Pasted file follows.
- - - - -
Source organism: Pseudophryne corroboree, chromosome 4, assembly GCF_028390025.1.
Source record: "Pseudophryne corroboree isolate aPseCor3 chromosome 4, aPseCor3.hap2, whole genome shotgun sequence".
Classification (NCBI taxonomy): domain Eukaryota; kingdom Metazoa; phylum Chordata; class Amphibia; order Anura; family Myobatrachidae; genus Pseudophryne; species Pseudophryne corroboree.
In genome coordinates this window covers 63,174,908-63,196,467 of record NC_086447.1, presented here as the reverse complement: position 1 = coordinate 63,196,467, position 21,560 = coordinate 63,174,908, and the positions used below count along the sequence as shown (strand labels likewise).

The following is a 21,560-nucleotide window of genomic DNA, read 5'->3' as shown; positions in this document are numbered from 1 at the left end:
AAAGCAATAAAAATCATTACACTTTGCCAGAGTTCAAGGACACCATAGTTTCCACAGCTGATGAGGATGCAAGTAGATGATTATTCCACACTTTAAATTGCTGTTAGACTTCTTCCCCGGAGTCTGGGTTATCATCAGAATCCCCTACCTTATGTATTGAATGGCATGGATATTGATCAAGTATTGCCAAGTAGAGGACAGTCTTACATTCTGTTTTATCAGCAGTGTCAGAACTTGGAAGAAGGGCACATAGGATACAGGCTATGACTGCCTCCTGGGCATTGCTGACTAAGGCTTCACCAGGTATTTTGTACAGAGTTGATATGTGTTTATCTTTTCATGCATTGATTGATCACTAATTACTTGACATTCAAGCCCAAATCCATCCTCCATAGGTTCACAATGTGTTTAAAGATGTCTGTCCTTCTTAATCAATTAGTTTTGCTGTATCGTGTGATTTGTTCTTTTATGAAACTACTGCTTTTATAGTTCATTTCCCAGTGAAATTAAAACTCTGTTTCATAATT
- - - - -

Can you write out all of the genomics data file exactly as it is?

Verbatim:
Source organism: Pseudophryne corroboree, chromosome 4, assembly GCF_028390025.1.
Source record: "Pseudophryne corroboree isolate aPseCor3 chromosome 4, aPseCor3.hap2, whole genome shotgun sequence".
Classification (NCBI taxonomy): domain Eukaryota; kingdom Metazoa; phylum Chordata; class Amphibia; order Anura; family Myobatrachidae; genus Pseudophryne; species Pseudophryne corroboree.
In genome coordinates this window covers 63,174,908-63,196,467 of record NC_086447.1, presented here as the reverse complement: position 1 = coordinate 63,196,467, position 21,560 = coordinate 63,174,908, and the positions used below count along the sequence as shown (strand labels likewise).

The following is a 21,560-nucleotide window of genomic DNA, read 5'->3' as shown; positions in this document are numbered from 1 at the left end:
AAAGCAATAAAAATCATTACACTTTGCCAGAGTTCAAGGACACCATAGTTTCCACAGCTGATGAGGATGCAAGTAGATGATTATTCCACACTTTAAATTGCTGTTAGACTTCTTCCCCGGAGTCTGGGTTATCATCAGAATCCCCTACCTTATGTATTGAATGGCATGGATATTGATCAAGTATTGCCAAGTAGAGGACAGTCTTACATTCTGTTTTATCAGCAGTGTCAGAACTTGGAAGAAGGGCACATAGGATACAGGCTATGACTGCCTCCTGGGCATTGCTGACTAAGGCTTCACCAGGTATTTTGTACAGAGTTGATATGTGTTTATCTTTTCATGCATTGATTGATCACTAATTACTTGACATTCAAGCCCAAATCCATCCTCCATAGGTTCACAATGTGTTTAAAGATGTCTGTCCTTCTTAATCAATTAGTTTTGCTGTATCGTGTGATTTGTTCTTTTATGAAACTACTGCTTTTATAGTTCATTTCCCAGTGAAATTAAAACTCTGTTTCATAATT